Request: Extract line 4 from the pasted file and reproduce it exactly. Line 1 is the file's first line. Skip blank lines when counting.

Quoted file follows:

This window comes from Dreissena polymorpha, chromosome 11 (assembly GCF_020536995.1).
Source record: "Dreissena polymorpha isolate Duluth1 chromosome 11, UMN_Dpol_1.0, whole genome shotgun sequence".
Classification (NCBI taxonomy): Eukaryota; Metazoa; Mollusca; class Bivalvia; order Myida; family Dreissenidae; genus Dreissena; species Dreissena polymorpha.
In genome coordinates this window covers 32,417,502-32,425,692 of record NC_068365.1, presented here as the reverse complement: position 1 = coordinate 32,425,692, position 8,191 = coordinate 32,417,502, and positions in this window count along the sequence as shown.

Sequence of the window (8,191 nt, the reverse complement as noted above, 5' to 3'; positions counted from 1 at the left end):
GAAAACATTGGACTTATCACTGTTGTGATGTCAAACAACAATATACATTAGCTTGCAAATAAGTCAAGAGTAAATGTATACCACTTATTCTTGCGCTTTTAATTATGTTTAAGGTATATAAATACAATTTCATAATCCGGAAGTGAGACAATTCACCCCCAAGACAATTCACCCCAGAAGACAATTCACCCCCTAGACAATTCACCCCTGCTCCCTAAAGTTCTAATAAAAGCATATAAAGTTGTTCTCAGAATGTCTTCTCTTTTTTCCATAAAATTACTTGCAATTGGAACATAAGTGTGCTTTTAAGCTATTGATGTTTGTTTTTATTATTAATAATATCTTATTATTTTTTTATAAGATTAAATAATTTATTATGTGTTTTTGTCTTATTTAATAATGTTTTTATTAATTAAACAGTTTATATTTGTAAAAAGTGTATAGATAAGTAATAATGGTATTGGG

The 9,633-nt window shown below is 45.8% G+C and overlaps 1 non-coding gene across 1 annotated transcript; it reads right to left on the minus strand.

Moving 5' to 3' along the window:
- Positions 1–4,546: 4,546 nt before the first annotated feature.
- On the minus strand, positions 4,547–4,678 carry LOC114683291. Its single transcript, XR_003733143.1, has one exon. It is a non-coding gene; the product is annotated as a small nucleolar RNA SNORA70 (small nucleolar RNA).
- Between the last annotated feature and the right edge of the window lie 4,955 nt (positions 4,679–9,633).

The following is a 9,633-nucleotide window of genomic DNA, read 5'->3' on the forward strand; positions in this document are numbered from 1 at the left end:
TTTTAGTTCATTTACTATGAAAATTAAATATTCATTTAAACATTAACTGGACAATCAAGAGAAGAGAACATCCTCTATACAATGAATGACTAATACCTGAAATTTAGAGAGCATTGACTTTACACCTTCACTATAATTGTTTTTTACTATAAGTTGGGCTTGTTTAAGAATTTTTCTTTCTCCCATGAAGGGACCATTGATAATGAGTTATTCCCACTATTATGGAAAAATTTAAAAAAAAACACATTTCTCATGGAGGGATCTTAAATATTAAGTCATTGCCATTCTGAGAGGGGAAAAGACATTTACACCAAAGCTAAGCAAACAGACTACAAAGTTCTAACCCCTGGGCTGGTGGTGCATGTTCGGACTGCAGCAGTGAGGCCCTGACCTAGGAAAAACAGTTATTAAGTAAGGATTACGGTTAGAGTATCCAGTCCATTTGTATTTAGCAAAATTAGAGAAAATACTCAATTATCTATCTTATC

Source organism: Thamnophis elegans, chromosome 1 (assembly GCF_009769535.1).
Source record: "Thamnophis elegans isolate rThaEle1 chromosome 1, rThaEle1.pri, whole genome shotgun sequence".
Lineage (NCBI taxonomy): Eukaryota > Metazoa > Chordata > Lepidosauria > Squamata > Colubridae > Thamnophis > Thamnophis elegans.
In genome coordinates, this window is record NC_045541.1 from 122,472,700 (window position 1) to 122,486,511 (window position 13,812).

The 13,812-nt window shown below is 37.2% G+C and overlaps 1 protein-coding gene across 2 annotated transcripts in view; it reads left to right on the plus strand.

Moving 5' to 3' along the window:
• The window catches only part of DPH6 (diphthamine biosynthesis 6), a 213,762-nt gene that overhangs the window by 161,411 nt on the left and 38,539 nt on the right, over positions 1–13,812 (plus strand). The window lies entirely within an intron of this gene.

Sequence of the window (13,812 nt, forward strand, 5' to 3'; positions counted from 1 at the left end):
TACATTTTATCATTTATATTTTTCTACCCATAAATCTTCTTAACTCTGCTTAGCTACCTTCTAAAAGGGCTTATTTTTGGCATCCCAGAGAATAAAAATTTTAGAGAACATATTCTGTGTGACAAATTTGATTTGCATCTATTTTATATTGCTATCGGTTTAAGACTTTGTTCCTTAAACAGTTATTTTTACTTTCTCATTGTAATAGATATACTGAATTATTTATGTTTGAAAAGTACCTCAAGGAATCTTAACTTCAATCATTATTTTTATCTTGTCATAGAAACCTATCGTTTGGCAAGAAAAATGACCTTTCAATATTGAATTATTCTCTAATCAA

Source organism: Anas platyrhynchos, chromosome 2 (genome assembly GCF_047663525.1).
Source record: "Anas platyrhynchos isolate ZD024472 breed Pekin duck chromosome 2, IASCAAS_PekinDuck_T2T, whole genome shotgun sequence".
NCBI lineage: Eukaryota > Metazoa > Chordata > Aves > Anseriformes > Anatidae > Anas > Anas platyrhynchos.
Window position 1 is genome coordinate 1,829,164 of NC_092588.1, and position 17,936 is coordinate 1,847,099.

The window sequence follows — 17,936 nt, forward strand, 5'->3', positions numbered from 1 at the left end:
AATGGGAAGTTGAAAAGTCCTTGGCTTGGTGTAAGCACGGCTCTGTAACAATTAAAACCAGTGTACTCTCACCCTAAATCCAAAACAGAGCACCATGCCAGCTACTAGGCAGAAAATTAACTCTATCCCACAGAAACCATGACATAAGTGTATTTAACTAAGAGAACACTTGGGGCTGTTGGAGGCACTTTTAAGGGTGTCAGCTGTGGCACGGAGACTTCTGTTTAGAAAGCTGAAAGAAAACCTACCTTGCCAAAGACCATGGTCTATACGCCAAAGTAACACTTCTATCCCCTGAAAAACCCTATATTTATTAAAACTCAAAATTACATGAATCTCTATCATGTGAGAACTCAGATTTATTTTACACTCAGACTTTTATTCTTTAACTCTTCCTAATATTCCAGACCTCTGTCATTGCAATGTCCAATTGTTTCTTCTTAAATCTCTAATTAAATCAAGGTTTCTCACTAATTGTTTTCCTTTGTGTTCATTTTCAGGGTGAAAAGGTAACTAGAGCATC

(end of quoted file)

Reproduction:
In genome coordinates this window covers 32,417,502-32,425,692 of record NC_068365.1, presented here as the reverse complement: position 1 = coordinate 32,425,692, position 8,191 = coordinate 32,417,502, and positions in this window count along the sequence as shown.